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Satellite images show environmental damage in Africa

A new United Nations atlas of satellite images of Africa reveals deforestation at double the global rate, rapidly melting glaciers and other devastating impacts of increased urbanisation and climate change.
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Africa is losing more than four million hectares of forest each year – a source of concern in 35 countries, including the Democratic Republic of Congo (DRC), Malawi, Nigeria and Rwanda. While the vanishing snows of Tanzania’s Mount Kilimanjaro and waters of Lake Chad are well-known, the images showed that the glaciers of the Rwenzori Mountains – on the DRC-Uganda border — have shrunk by half.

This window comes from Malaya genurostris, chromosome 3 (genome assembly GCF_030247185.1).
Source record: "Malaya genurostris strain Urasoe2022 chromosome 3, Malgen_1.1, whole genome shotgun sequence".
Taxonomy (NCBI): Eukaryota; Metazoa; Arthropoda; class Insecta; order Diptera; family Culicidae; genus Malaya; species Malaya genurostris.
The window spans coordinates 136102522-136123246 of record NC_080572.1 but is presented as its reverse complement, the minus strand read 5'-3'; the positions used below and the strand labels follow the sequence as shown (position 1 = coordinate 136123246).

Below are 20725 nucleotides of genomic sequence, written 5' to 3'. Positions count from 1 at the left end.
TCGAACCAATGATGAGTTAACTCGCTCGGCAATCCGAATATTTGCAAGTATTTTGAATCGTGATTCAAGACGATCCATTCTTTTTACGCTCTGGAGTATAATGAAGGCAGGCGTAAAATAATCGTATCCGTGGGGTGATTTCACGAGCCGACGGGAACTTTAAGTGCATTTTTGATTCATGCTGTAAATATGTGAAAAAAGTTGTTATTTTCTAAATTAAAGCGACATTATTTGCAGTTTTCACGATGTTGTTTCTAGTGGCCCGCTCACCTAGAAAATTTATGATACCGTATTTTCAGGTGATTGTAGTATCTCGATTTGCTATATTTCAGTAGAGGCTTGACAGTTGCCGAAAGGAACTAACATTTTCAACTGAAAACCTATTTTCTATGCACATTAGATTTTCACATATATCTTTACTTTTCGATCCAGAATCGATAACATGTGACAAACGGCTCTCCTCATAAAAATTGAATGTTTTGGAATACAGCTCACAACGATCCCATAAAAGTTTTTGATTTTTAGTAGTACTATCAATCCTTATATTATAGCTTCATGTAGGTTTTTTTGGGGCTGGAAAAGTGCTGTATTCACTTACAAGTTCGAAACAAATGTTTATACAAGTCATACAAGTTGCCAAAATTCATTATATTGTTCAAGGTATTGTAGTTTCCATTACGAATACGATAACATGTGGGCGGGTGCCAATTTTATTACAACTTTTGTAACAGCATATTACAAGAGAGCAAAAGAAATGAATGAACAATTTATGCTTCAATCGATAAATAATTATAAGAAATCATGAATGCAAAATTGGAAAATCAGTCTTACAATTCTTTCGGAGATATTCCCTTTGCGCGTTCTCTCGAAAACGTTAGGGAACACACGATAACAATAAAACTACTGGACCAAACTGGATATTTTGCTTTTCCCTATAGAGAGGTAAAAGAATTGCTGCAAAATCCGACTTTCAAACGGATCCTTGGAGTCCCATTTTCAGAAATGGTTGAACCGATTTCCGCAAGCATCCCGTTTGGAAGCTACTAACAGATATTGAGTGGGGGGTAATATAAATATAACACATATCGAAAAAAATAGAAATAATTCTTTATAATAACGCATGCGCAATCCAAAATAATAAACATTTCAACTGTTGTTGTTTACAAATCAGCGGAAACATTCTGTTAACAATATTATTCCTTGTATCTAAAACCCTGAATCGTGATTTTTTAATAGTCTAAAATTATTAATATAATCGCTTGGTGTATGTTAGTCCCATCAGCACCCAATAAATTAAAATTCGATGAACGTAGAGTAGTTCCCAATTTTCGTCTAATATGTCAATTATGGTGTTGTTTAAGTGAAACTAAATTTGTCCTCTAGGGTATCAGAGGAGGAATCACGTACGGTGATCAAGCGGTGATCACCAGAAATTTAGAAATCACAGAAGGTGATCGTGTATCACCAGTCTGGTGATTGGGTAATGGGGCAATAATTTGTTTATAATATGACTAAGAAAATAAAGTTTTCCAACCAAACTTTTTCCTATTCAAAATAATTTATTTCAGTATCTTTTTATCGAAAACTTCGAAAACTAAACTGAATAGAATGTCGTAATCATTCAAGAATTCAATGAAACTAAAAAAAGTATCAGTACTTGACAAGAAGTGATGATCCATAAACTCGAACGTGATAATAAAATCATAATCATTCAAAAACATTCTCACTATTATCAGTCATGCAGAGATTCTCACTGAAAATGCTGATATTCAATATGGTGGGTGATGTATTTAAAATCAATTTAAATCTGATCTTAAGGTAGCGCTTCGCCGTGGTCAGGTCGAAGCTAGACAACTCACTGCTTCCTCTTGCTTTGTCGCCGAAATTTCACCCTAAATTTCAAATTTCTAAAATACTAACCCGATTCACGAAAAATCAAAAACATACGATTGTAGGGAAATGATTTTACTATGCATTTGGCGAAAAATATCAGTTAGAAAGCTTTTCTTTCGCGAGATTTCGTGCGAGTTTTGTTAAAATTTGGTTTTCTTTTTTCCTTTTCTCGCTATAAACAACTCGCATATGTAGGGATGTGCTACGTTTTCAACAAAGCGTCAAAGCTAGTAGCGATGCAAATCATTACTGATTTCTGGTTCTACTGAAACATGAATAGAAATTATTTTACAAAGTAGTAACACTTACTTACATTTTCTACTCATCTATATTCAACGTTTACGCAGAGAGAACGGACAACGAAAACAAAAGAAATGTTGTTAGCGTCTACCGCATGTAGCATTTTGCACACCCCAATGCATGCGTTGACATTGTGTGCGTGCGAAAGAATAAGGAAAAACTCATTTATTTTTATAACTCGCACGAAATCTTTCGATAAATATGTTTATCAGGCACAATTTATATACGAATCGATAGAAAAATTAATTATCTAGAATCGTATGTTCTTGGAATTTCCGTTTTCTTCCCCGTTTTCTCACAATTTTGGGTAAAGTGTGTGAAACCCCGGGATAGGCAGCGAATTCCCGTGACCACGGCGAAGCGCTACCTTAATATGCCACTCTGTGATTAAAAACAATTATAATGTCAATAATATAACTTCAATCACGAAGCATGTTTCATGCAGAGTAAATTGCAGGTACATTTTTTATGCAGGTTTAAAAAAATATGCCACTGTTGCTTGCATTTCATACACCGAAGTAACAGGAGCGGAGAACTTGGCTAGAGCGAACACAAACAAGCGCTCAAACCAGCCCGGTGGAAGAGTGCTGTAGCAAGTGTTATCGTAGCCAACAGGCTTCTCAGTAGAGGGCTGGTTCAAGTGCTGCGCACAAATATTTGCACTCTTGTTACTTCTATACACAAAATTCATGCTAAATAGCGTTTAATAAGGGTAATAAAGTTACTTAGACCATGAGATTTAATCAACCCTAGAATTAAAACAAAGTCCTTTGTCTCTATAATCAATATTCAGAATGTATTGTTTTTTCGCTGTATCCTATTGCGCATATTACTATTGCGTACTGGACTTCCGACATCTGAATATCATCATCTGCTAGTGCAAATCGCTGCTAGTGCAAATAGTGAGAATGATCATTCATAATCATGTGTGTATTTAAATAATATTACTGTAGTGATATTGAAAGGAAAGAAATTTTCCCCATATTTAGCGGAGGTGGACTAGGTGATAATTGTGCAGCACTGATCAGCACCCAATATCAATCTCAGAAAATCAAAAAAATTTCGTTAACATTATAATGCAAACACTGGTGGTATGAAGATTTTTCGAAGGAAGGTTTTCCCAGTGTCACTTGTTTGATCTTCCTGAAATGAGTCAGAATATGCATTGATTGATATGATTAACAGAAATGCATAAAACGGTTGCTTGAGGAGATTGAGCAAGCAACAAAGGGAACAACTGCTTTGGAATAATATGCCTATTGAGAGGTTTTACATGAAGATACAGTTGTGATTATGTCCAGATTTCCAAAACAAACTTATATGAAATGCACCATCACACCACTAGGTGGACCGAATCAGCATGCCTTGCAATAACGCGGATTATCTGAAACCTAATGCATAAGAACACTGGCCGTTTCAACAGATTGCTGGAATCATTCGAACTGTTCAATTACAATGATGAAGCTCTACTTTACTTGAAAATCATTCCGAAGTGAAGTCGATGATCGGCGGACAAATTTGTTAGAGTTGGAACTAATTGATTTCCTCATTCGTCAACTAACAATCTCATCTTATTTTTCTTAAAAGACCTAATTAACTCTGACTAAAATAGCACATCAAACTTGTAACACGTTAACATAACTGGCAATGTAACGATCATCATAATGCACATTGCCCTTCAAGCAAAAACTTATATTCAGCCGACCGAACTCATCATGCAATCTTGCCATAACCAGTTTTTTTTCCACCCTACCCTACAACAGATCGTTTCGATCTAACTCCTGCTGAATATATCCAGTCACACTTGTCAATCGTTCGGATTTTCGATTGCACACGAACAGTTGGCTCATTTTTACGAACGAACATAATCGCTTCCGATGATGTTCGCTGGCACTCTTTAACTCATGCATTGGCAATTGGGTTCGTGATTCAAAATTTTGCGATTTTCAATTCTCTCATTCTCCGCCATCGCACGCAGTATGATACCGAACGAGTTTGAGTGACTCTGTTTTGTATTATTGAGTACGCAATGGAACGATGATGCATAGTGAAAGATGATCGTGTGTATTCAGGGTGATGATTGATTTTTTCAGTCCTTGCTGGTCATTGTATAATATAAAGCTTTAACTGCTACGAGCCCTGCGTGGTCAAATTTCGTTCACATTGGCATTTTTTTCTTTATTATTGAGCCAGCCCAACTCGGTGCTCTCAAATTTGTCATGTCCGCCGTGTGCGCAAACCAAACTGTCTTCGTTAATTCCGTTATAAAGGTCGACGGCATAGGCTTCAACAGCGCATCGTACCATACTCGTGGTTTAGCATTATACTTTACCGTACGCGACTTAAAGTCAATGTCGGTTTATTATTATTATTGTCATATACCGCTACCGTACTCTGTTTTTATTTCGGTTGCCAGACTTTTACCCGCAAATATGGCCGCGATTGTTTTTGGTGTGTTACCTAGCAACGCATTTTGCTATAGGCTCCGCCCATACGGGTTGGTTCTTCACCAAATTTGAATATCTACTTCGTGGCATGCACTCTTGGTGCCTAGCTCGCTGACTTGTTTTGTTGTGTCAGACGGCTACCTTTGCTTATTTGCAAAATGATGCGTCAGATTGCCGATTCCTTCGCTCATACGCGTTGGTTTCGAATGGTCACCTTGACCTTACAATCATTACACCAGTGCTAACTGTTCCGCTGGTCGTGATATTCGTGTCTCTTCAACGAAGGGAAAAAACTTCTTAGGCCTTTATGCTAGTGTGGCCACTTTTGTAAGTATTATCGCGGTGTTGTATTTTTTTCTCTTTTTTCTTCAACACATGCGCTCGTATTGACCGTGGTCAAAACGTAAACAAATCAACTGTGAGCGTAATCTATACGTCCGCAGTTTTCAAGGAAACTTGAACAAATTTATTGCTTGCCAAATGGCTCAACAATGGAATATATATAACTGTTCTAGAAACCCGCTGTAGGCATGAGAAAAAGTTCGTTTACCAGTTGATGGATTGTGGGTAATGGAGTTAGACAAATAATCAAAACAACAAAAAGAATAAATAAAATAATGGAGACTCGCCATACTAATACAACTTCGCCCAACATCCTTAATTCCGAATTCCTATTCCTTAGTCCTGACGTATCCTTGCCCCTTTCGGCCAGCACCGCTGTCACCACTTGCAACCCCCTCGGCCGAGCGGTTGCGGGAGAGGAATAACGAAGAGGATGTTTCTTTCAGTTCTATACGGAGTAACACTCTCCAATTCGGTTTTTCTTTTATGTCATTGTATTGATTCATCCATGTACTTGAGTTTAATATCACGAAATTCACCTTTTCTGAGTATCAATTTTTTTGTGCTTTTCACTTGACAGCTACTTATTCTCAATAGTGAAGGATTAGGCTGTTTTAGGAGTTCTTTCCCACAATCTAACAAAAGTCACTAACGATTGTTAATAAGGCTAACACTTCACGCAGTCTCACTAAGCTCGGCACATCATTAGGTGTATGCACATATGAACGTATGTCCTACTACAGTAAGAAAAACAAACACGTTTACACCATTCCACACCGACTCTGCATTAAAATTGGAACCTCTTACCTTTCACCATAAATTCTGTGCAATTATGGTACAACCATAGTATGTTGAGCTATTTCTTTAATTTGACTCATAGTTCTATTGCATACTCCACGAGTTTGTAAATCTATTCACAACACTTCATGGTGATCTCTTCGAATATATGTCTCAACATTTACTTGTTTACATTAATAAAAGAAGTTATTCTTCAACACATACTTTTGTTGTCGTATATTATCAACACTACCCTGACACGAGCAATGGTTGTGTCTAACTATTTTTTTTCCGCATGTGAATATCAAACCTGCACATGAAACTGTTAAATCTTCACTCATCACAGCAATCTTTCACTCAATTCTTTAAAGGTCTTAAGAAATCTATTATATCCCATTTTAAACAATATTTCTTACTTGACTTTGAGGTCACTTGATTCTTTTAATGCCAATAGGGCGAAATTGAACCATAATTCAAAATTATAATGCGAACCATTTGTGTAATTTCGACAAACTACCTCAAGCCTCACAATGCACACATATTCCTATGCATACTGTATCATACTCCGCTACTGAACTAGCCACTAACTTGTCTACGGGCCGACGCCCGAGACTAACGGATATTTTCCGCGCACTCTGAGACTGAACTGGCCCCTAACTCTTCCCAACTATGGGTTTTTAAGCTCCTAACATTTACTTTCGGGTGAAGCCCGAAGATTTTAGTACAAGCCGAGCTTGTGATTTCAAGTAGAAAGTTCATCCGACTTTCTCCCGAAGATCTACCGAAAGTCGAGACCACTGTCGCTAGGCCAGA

Climate change was “the driving force behind many of these problems,” said Achim Steiner, head of the United Nations Environment Programme (UNEP), at the African Ministerial Conference on the Environment, where the 400-page atlas was presented on Tuesday.

Prepared for the environment ministers’ meeting in Johannesburg, the UNEP atlas showed positive signs in some areas. Steiner noted, however, that the atlas “clearly demonstrates the vulnerability of people in the region to forces beyond their control”. The findings, he said, “underline the urgent need” for a new climate agreement at the UN’s 2009 Climate Change Conference in Copenhagen.

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